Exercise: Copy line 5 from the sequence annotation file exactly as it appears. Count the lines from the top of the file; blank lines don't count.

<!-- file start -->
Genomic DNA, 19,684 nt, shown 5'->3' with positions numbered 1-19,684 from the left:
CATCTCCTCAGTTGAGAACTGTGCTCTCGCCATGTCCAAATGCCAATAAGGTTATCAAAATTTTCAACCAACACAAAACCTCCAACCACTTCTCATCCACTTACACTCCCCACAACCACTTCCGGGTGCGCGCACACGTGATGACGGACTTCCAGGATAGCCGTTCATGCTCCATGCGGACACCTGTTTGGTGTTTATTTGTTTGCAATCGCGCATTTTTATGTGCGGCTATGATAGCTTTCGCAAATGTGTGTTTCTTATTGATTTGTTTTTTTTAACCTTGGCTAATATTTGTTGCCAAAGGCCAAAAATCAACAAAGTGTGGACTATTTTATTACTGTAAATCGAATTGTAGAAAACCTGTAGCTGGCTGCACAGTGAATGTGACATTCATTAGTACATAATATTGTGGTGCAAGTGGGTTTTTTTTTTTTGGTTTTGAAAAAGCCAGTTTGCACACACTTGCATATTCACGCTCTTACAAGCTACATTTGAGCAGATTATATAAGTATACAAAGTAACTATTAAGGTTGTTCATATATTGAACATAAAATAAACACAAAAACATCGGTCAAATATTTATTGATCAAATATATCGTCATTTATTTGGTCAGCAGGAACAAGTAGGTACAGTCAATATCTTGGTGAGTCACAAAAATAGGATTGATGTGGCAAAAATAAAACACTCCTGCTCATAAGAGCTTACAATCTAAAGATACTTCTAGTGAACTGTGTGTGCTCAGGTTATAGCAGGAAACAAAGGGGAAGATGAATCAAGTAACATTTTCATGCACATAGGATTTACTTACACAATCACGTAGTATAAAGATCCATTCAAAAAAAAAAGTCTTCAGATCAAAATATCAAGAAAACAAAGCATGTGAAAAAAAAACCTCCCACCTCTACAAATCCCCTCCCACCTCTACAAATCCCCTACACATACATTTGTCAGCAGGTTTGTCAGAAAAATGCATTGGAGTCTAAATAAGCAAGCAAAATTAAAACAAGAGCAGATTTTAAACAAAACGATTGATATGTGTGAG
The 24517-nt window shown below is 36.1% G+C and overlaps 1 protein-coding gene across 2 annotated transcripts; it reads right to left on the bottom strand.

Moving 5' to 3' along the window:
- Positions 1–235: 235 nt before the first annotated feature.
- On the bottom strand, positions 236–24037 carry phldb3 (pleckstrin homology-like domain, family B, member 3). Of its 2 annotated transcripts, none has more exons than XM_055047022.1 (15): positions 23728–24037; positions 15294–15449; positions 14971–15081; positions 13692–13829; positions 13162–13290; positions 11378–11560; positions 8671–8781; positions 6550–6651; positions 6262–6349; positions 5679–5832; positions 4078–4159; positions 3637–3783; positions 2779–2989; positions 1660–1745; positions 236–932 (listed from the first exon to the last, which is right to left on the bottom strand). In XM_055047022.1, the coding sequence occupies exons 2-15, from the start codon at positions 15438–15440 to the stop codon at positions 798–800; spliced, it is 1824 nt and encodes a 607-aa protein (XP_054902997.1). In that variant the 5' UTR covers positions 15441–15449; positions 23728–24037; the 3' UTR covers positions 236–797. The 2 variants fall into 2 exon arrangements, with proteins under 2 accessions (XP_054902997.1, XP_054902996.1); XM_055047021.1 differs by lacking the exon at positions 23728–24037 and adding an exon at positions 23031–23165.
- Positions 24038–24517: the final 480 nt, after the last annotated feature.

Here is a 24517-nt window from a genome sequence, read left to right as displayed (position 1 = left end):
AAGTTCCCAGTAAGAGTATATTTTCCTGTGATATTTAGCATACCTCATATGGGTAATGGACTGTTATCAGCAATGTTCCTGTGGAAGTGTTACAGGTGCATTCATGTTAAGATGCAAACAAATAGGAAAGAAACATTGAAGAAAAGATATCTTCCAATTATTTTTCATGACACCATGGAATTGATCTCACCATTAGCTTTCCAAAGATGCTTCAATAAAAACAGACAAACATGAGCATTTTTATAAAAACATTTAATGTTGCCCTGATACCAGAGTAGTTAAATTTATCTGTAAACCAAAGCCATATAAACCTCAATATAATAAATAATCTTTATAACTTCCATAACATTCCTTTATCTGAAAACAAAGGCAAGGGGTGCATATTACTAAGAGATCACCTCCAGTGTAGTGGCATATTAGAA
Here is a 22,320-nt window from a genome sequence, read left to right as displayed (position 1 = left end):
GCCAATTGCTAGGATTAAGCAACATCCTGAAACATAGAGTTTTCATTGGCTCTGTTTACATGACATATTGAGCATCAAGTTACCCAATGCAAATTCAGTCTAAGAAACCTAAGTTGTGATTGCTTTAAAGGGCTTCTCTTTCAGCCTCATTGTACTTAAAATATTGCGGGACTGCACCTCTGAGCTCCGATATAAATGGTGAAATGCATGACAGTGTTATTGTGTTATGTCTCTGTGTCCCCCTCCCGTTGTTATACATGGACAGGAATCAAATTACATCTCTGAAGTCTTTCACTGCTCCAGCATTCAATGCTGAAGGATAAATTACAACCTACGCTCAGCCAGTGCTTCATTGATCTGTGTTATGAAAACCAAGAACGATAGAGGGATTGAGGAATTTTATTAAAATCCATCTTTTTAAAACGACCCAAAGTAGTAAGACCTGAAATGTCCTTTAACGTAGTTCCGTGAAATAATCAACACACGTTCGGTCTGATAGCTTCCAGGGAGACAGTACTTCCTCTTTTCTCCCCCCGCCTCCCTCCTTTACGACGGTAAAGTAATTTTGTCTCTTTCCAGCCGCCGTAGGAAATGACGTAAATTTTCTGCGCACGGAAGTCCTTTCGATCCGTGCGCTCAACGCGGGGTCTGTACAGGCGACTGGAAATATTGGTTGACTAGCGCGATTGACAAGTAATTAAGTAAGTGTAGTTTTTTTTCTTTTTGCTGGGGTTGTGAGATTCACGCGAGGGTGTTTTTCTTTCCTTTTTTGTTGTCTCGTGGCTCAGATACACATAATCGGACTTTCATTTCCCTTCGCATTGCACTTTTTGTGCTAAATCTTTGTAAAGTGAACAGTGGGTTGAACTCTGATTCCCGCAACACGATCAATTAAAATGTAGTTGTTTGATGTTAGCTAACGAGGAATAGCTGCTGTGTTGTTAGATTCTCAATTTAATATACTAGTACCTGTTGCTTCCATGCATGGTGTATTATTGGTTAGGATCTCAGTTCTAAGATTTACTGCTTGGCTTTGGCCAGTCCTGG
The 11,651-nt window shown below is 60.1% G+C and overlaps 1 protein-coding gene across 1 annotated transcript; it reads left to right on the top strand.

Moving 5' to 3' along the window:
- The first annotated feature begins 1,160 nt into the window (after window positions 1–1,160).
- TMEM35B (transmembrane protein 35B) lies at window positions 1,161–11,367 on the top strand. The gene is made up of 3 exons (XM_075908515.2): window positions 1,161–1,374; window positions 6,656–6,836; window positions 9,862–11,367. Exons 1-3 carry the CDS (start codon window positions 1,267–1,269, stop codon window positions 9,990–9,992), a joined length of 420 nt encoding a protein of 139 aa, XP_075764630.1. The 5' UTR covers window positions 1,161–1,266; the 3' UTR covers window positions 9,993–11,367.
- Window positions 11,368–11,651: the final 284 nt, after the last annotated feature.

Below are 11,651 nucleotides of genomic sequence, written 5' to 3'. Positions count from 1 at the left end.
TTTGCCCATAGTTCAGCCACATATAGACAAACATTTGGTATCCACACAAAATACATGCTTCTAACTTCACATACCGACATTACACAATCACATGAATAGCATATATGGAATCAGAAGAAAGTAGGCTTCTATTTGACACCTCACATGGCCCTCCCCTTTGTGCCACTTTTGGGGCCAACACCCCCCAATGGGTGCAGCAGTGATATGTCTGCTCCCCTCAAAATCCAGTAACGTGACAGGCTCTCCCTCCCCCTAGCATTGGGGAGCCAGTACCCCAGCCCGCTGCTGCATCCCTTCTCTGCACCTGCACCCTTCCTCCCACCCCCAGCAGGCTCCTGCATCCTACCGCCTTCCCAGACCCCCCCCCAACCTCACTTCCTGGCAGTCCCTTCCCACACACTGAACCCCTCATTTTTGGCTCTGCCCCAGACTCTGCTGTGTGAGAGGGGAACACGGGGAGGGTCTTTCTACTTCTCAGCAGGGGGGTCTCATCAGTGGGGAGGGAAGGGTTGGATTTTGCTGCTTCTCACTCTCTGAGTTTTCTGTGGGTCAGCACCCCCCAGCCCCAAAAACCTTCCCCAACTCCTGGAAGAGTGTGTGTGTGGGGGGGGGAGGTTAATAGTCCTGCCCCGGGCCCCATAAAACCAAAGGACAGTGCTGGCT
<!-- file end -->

- Positions 1–235: 235 nt before the first annotated feature.